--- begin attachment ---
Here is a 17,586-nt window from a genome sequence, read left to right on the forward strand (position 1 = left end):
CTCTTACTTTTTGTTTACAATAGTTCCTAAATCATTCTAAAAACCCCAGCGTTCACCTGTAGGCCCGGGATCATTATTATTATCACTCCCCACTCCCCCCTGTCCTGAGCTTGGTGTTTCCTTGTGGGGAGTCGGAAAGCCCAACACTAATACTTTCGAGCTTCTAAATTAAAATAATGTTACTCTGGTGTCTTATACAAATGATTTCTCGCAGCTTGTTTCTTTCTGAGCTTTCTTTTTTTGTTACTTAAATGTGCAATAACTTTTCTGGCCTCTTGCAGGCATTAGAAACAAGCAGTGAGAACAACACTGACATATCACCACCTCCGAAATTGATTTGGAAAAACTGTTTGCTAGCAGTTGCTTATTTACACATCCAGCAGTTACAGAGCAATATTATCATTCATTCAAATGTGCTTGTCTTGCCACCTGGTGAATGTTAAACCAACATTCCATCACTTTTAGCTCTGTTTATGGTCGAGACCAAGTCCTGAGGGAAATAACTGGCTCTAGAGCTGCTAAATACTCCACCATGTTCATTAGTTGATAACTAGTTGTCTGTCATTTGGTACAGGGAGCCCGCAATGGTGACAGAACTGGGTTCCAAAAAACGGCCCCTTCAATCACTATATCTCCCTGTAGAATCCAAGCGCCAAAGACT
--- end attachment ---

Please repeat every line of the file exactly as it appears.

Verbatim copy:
Here is a 17,586-nt window from a genome sequence, read left to right on the forward strand (position 1 = left end):
CTCTTACTTTTTGTTTACAATAGTTCCTAAATCATTCTAAAAACCCCAGCGTTCACCTGTAGGCCCGGGATCATTATTATTATCACTCCCCACTCCCCCCTGTCCTGAGCTTGGTGTTTCCTTGTGGGGAGTCGGAAAGCCCAACACTAATACTTTCGAGCTTCTAAATTAAAATAATGTTACTCTGGTGTCTTATACAAATGATTTCTCGCAGCTTGTTTCTTTCTGAGCTTTCTTTTTTTGTTACTTAAATGTGCAATAACTTTTCTGGCCTCTTGCAGGCATTAGAAACAAGCAGTGAGAACAACACTGACATATCACCACCTCCGAAATTGATTTGGAAAAACTGTTTGCTAGCAGTTGCTTATTTACACATCCAGCAGTTACAGAGCAATATTATCATTCATTCAAATGTGCTTGTCTTGCCACCTGGTGAATGTTAAACCAACATTCCATCACTTTTAGCTCTGTTTATGGTCGAGACCAAGTCCTGAGGGAAATAACTGGCTCTAGAGCTGCTAAATACTCCACCATGTTCATTAGTTGATAACTAGTTGTCTGTCATTTGGTACAGGGAGCCCGCAATGGTGACAGAACTGGGTTCCAAAAAACGGCCCCTTCAATCACTATATCTCCCTGTAGAATCCAAGCGCCAAAGACT